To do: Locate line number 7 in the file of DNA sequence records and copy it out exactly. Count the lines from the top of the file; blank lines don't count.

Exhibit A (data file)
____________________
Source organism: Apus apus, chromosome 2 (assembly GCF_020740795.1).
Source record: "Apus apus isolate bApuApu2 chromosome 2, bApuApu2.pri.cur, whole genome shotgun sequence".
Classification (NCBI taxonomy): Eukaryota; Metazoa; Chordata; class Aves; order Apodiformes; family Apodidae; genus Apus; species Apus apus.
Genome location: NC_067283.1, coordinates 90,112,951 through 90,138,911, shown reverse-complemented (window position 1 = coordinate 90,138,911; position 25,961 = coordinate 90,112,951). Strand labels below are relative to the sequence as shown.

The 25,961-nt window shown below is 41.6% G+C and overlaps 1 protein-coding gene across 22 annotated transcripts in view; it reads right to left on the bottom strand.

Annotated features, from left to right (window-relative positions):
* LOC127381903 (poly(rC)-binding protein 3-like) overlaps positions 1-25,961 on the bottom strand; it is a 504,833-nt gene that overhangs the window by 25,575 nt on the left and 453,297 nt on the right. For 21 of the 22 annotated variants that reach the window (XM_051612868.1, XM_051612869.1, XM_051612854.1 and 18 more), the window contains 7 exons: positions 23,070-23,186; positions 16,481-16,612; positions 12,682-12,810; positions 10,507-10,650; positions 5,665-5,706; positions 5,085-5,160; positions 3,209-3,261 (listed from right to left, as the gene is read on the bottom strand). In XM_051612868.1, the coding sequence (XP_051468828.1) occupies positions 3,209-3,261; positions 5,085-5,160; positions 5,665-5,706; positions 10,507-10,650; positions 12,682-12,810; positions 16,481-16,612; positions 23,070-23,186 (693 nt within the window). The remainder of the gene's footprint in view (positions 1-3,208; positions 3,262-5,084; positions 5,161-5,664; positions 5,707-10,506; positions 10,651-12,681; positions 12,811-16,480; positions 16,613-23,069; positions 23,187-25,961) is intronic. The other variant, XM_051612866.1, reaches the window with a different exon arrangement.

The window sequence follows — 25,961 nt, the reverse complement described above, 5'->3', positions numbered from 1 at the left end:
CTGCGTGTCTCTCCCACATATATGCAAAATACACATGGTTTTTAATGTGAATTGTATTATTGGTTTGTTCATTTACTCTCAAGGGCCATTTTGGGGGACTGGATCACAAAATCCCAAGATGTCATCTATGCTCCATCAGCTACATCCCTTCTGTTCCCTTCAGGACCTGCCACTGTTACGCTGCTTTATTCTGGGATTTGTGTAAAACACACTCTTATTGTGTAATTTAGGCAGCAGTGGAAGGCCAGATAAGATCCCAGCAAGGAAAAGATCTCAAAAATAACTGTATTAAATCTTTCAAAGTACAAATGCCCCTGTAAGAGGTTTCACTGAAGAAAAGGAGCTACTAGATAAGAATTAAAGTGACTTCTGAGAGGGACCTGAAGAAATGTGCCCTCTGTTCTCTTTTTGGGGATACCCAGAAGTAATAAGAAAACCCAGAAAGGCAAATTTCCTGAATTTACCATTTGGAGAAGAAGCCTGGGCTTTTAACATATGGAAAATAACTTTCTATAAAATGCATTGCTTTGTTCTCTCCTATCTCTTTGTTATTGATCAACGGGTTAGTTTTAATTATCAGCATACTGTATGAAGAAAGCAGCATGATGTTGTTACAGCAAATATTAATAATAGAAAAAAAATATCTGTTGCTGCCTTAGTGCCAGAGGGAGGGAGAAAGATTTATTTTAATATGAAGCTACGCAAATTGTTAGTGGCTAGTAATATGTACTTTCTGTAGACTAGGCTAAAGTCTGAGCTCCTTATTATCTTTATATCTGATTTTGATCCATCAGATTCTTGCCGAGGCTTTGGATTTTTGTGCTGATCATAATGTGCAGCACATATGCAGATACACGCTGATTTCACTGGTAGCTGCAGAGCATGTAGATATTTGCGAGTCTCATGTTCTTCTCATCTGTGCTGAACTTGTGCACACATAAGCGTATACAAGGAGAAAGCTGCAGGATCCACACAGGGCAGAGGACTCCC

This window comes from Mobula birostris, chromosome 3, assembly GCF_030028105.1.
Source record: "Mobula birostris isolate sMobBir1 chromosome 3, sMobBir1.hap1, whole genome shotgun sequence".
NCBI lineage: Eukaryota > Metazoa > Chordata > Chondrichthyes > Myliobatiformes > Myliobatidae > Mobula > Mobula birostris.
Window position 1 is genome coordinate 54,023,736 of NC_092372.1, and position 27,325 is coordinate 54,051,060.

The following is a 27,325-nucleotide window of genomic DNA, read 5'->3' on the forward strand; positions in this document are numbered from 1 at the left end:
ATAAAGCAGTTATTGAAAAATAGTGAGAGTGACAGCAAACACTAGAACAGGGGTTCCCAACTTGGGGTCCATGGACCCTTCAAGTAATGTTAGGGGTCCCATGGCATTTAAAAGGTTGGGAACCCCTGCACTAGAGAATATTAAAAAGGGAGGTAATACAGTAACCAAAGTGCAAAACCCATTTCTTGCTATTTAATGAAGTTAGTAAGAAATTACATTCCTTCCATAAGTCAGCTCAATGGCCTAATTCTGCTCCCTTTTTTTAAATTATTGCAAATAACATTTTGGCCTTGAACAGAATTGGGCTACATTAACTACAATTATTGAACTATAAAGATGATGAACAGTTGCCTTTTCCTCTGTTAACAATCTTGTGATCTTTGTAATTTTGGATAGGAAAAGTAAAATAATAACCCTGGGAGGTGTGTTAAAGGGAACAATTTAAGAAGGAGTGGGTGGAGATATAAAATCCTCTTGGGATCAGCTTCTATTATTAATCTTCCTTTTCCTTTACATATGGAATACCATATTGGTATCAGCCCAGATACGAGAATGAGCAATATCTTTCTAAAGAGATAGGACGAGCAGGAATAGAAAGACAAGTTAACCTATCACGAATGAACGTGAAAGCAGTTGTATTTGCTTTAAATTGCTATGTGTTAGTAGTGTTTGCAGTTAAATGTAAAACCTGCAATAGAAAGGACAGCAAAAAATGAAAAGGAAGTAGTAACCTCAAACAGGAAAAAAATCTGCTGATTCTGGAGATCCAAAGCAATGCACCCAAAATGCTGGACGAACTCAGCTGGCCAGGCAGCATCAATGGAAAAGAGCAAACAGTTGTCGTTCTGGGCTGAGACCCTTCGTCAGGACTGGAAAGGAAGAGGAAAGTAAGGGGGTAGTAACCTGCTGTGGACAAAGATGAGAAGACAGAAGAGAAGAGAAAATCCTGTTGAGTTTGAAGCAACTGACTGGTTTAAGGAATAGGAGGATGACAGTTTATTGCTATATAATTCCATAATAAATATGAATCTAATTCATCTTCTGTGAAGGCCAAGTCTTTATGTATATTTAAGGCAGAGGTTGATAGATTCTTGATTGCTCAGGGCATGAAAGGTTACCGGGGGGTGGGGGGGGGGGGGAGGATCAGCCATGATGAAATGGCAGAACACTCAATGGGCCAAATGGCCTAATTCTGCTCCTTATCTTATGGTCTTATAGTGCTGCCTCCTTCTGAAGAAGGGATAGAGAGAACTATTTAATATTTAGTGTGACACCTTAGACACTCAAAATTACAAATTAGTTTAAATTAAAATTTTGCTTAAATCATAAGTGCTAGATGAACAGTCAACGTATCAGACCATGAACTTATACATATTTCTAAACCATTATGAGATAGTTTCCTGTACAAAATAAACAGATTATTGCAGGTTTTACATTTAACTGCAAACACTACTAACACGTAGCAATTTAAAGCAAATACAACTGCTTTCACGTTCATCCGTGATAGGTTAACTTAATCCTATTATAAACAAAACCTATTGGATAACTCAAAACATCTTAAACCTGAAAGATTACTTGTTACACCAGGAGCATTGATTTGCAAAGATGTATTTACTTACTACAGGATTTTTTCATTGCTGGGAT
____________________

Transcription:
* LOC127381903 (poly(rC)-binding protein 3-like) overlaps positions 1-25,961 on the bottom strand; it is a 504,833-nt gene that overhangs the window by 25,575 nt on the left and 453,297 nt on the right. For 21 of the 22 annotated variants that reach the window (XM_051612868.1, XM_051612869.1, XM_051612854.1 and 18 more), the window contains 7 exons: positions 23,070-23,186; positions 16,481-16,612; positions 12,682-12,810; positions 10,507-10,650; positions 5,665-5,706; positions 5,085-5,160; positions 3,209-3,261 (listed from right to left, as the gene is read on the bottom strand). In XM_051612868.1, the coding sequence (XP_051468828.1) occupies positions 3,209-3,261; positions 5,085-5,160; positions 5,665-5,706; positions 10,507-10,650; positions 12,682-12,810; positions 16,481-16,612; positions 23,070-23,186 (693 nt within the window). The remainder of the gene's footprint in view (positions 1-3,208; positions 3,262-5,084; positions 5,161-5,664; positions 5,707-10,506; positions 10,651-12,681; positions 12,811-16,480; positions 16,613-23,069; positions 23,187-25,961) is intronic. The other variant, XM_051612866.1, reaches the window with a different exon arrangement.